With a swelling mountain of smoke a chorus of machine gun pops, SpaceX successfully test fired its Falcon Heavy Rocket in late January 2018, setting the stage for a proper launch of what will be “the most powerful operational rocket in the world” in the company’s own words. It’s the latest achievement for a company that has rapidly seized the public imagination in the last decade or so, reinvigorating the dream of exploring space.
Celebrity entrepreneur Elon Musk founded SpaceX in 2002 with one not so simple mission: Establishing a human foothold on Mars. Given the dire state of NASA funding, Musk believed that people needed to see life reach Mars in order to get excited about the idea. After looking into the price of buying a rocket for his mission, Musk realized that the hurdle wasn’t willpower, but cost. As he explained to Wired, “The real reason we weren’t going to Mars wasn’t a lack of national will; it was that we didn’t have cheap enough rocket technology to get there on a reasonable budget. It was the perception among the American people — correct, given current technology — that it didn’t make financial sense to go.”
To that end, SpaceX has been focused on developing rockets that are just as functional, yet far cheaper. SpaceX has crossed a number of milestones since its founding, and while not all of them were impressive, the failures are as important as successes in any endeavor, especially when that endeavor is getting humanity to Mars. Here are some of the biggest milestones in SpaceX’s history.
Falcon 1 reaches space
The Falcon 1 got off to an inauspicious start. The first flight attempt only lasted about a minute, and the next two also fell short (to be fair, it is rocket science). On the fourth try, the Falcon 1 successfully reached orbit, becoming “the first privately developed liquid fuel rocket to reach Earth orbit,” according to SpaceX.
SpaceX isn’t just about rockets. Its fearsomely named Dragon spacecraft is a capsule built to carry people and supplies to the International Space Station. In 2010, SpaceX launched Dragon into orbit onboard a Falcon 9 rocket (the Falcon 1’s bigger, more powerful sibling). While reaching space is impressive on its own, the Dragon made history when it returned to earth, splashing down in the Pacific Ocean about 500 miles off the coast of Mexico in what must have been an impressive cannonball. It was the first time a private spacecraft returned from orbit.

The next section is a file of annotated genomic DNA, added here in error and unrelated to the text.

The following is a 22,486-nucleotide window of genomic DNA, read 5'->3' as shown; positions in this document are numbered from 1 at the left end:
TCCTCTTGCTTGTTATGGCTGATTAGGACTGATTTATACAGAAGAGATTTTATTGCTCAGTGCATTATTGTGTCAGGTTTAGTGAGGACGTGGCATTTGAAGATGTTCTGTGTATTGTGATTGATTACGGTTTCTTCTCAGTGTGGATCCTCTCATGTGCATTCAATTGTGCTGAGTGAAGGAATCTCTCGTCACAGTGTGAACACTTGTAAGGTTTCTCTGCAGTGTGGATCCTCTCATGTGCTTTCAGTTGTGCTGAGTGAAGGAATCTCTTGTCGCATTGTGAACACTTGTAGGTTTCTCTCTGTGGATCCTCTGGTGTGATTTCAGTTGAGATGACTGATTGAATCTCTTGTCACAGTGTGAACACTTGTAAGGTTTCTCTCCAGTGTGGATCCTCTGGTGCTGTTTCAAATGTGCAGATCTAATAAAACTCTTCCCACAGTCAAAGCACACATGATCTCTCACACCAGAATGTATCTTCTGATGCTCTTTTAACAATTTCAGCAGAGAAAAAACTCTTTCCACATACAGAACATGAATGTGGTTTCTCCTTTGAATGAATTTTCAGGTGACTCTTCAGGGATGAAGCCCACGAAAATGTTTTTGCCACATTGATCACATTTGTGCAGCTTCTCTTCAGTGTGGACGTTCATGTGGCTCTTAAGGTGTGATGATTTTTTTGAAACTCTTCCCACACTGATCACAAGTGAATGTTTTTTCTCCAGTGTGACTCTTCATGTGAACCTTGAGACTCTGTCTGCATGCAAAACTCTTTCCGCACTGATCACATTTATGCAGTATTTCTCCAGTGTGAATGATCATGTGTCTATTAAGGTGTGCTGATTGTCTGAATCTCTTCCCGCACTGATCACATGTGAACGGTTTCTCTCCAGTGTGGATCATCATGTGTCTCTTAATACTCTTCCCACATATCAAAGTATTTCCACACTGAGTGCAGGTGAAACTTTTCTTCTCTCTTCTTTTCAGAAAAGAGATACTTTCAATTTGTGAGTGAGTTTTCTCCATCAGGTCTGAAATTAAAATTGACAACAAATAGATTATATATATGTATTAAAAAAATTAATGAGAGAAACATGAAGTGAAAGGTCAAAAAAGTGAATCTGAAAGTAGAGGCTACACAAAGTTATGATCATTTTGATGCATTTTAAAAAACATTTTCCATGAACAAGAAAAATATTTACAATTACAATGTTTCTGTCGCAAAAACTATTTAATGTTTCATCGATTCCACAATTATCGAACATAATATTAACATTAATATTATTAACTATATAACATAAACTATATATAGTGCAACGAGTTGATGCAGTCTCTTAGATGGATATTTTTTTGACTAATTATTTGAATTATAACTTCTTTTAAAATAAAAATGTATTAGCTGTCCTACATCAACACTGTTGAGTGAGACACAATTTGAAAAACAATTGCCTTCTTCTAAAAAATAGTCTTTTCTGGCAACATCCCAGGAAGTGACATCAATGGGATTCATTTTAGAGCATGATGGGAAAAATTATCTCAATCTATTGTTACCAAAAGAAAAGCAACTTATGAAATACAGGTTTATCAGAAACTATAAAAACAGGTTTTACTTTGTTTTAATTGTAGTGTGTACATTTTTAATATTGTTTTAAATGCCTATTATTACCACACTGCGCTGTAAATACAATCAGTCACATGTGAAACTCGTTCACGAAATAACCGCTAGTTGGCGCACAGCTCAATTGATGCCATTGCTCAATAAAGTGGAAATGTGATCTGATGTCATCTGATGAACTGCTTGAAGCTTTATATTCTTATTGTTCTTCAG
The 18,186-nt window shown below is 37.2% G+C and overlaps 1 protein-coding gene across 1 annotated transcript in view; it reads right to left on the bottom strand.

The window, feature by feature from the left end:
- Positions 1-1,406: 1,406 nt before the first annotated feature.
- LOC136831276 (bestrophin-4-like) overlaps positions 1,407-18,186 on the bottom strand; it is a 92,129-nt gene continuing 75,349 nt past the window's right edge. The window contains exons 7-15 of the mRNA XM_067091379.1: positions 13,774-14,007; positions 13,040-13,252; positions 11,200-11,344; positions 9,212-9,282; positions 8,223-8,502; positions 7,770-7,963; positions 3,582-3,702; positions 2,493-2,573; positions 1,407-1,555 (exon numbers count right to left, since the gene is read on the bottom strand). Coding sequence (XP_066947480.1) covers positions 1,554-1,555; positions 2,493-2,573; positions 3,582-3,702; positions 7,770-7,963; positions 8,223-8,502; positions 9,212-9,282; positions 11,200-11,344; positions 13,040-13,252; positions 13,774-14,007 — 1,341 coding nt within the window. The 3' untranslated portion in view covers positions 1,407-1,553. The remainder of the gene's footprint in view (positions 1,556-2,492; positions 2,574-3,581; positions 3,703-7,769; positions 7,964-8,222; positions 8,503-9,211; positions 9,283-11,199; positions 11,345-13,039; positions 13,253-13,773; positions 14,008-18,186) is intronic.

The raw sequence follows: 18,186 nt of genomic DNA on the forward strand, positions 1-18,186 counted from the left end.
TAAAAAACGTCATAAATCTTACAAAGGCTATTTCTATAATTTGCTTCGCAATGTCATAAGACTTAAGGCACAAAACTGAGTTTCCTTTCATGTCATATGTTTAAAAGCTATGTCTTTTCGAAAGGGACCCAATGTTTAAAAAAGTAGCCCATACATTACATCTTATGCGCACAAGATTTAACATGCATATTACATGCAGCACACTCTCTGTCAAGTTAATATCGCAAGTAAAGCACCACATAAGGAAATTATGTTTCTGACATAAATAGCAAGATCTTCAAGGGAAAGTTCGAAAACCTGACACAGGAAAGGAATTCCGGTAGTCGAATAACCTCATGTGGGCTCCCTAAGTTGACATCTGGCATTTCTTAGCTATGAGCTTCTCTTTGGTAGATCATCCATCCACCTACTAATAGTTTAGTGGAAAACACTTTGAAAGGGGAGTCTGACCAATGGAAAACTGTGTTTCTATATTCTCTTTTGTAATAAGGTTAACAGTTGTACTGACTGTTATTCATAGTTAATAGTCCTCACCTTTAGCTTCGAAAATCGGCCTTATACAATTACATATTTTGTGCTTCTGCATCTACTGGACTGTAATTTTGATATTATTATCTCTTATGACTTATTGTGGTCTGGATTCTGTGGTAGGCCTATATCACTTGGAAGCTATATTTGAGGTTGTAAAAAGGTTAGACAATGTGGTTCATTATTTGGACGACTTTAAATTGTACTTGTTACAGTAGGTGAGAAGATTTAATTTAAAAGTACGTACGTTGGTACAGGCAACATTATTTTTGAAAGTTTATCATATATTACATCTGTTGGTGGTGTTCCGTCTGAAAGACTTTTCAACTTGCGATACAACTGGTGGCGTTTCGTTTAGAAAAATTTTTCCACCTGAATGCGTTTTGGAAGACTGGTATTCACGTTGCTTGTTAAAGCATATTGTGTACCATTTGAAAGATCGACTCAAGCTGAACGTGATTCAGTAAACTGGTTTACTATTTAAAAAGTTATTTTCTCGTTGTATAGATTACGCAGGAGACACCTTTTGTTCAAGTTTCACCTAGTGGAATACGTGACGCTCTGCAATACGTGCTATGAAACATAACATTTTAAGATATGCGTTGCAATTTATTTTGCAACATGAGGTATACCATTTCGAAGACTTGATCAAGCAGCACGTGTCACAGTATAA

Dragon reaches the International Space Station
In yet another first, SpaceX built the first private spacecraft to dock with the International Space Station. More than a year after the Dragon’s successful landing in the Pacific, SpaceX sent it to the ISS. After a lengthy approach — the Dragon launched on May 22, then spent days maneuvering and sending data back to SpaceX — astronauts aboard the ISS used a robotic arm to pull the capsule to a docking port.
Falcon 9 sticks the landing
After unsuccessful attempts, SpaceX finally managed to land its Falcon 9 rocket, on the ground no less. Landing successfully was crucial to SpaceX’s plans for cheap rockets; one of the biggest expenses with spacecraft in the past was that they weren’t really reusable, and that is a huge barrier to extraterrestrial ambitions. As Musk explained to Wired, “It’s the fundamental thing that’s necessary for humanity to become a space-faring civilization. America would never have been colonized if ships weren’t reusable.”
The vertical landing wasn’t just a first for SpaceX, but an important step in rocketry. “No one has ever brought a booster, an orbital-class booster, back intact,” according to Musk.
First droneship landing
Once you’ve landed a rocket on land, where can you go from there? How about landing a rocket on a small platform floating in the ocean? That’s just what SpaceX managed in 2016, finally landing on a droneship after several crashes. Landing on a relatively small object out in the ocean is impressive — seems like the folks at SpaceX might be fearsome Cricket players — and important for future missions, as it is more cost effective to try and land in the ocean than on land.
SpaceX reuses a rocket for the first time ever
Landing a rocket intact is only one part of reusability; you also have to be able to get it back up into space, a feat SpaceX accomplished in 2017. Having successfully landed numerous rockets, SpaceX put its second successfully-landed rocket back on the launch pad. SpaceX launched the rocket and landed it on a droneship in the Atlantic Ocean.
The Dragon flies again
Having proven that it could use Falcon 9 rockets multiple times, SpaceX set out to demonstrate the same reusability with the Dragon. On June 3, 2017, the company used a Falcon 9 rocket to launch a previously used Dragon spacecraft back into orbit. It was the company’s eleventh mission to bring supplies to the ISS, and the Dragon in question was previously used in the fourth such mission. After reaching orbit, Dragon separated from the rocket, continuing on its own toward the space station. The success of the mission means that the capsules — which can transport not just supplies but people, too — can be used repeatedly, paving the way for humans to make trips to and from other planets.
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